Let’s add this to the curriculum

(HT: The Last Embassy)

I wish this video of the Tommy Lee Jones look-alike would have been part of the curriculum when I was in high school.

A source of our stagnation?

Does anyone disagree with what Rep. Ryan has to say in this video (HT: W.E. Heasley)?


46 seconds in Ryan nails it:

Every dollar that companies spend lobbying for a better tax deal, is a dollar they are not spending making a better product.

The graphic at 1:17 is telling.  The U.S. ranks second behind Japan in combined federal, state and local corporate tax rate of 39.2%.  Japan has been stagnant since the late 80s.

Most folks don’t understand that they pay corporate taxes.  They see that as a tax on the wealthy.

But, most of us own corporations through our retirement and investment accounts.  Here’s a simple way to estimate the amount of corporate taxes that are paid on your behalf each year.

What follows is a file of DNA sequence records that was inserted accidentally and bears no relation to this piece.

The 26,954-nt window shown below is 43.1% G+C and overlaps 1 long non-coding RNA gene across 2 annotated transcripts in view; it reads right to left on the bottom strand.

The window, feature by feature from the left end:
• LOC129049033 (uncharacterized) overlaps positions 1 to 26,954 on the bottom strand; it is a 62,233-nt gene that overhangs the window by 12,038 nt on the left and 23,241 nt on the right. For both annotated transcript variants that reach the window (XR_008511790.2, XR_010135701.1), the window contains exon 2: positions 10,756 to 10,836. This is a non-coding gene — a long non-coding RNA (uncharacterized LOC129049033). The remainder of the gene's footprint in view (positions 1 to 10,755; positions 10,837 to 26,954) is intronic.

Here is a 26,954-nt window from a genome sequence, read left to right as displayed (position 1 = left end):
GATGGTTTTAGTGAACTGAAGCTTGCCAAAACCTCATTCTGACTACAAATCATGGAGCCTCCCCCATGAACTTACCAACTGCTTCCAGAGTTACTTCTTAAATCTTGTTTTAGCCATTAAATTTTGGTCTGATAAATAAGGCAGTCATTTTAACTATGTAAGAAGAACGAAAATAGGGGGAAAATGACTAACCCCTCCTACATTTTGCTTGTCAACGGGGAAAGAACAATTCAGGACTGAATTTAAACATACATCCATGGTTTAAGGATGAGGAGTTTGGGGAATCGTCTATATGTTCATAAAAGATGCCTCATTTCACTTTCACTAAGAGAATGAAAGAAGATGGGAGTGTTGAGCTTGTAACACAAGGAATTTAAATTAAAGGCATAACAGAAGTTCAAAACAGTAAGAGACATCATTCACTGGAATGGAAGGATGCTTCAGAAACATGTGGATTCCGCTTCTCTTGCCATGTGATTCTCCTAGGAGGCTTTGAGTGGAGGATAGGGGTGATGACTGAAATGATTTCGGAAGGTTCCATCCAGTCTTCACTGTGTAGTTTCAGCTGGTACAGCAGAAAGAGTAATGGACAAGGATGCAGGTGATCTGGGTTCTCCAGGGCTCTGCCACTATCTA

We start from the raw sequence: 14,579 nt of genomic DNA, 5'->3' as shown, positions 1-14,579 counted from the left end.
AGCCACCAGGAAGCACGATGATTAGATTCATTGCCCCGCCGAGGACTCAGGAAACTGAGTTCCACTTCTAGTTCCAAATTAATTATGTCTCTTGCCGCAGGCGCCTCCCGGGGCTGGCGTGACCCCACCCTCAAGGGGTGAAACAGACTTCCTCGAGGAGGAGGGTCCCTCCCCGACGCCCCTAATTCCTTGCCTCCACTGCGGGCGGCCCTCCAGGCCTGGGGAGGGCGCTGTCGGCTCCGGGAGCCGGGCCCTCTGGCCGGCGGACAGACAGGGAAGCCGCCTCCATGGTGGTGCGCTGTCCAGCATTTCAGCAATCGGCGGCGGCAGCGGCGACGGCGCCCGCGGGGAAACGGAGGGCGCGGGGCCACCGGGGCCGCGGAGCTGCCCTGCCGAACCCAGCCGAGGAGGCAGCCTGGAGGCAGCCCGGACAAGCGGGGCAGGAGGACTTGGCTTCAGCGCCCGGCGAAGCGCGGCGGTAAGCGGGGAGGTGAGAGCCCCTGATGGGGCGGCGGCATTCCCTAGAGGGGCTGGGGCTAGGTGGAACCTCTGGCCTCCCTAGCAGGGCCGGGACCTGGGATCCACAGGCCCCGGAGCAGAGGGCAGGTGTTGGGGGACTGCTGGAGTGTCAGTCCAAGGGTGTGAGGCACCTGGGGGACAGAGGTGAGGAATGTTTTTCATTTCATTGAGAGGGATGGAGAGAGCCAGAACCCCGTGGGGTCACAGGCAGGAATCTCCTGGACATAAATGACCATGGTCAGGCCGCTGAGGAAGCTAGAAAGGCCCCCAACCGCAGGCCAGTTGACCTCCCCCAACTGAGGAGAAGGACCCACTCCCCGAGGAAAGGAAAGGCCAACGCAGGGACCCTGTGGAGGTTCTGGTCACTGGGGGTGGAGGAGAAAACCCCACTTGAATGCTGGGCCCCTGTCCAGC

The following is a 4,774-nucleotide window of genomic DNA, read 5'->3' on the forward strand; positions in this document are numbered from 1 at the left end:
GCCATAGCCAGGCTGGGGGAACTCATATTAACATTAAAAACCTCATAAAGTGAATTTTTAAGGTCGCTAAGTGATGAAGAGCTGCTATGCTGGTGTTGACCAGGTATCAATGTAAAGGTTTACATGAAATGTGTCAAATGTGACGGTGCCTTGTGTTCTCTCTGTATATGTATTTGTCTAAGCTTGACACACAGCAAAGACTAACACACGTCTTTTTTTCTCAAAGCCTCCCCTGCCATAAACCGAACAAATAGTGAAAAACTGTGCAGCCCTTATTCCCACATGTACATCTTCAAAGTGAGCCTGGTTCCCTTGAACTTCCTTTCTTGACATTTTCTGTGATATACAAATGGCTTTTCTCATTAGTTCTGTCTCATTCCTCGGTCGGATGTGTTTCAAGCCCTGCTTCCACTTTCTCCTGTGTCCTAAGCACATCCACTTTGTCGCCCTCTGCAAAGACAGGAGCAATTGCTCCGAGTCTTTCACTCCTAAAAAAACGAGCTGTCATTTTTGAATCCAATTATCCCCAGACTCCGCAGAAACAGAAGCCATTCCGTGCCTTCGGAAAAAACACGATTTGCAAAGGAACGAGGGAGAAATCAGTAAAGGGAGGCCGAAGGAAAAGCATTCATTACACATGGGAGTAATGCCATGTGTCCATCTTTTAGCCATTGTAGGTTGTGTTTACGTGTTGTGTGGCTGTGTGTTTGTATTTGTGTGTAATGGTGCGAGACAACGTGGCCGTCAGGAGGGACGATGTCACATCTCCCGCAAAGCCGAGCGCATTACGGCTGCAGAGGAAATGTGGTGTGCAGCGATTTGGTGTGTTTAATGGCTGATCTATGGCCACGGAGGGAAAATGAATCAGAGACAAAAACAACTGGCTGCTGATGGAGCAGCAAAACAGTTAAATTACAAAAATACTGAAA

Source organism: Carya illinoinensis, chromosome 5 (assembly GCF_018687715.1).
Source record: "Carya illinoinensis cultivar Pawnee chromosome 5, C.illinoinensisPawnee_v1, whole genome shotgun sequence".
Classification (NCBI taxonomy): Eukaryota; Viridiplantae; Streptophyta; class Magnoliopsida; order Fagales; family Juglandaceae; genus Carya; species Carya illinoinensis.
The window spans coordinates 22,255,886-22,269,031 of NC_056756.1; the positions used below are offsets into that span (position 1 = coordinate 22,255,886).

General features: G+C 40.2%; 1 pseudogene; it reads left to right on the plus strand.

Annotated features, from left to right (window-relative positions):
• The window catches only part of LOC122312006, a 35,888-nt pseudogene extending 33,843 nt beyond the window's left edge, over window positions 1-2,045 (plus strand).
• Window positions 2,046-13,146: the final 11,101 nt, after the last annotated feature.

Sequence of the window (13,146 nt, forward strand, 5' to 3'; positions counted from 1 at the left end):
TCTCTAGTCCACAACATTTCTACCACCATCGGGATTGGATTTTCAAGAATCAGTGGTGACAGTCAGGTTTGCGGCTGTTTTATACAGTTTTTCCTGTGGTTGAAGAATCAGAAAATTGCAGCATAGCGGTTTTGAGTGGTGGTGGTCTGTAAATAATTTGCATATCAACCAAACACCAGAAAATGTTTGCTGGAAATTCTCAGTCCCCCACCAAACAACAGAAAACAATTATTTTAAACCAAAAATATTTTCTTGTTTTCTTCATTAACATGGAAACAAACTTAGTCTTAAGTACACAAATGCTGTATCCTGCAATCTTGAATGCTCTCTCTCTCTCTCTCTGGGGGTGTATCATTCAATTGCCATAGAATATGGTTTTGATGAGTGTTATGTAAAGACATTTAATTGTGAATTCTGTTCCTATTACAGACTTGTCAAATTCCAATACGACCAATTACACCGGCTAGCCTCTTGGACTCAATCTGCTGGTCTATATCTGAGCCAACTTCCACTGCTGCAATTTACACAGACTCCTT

Find the total value of your retirement and investment accounts.  Multiply that by 2% and 4%.  That’ll give you a rough ballpark low and high range of the corporate taxes that you pay.

So, someone with $250,000 in investments will pay between $5,000 and $10,000 in corporate taxes. This is a tax that most investors never realize they pay.

Add that to the income and payroll taxes that you pay directly (and are paid on your behalf by your employer) and you’ll get a better sense for how much total tax paid you paid.

A lower corporate tax rate will help everybody.

I’m a skeptic about most politicians, but I like what Ryan says here.

Boudreaux on the Law

Don Boudreaux of Cafe Hayek linked to this video talk of his a few months ago at the Future of Freedom Foundation website.

Update: The above link no longer works, but the speech is posted on YouTube:

I linked to it then as well, but the post was on a different topic and I’ve had a hard time finding it so I thought I’d re-post to make it easier to find in the future and because I think it’s worth while.

It came up again in an enjoyable exchange I’ve been having with commenter and fellow blogger Ed Darrel on an earlier post (which is inspiring a new post).

In the video, Professor Boudreaux lectures on what he views as the source of law.

After watching it, you might better understand why you stop at red lights and drive above the speed limit.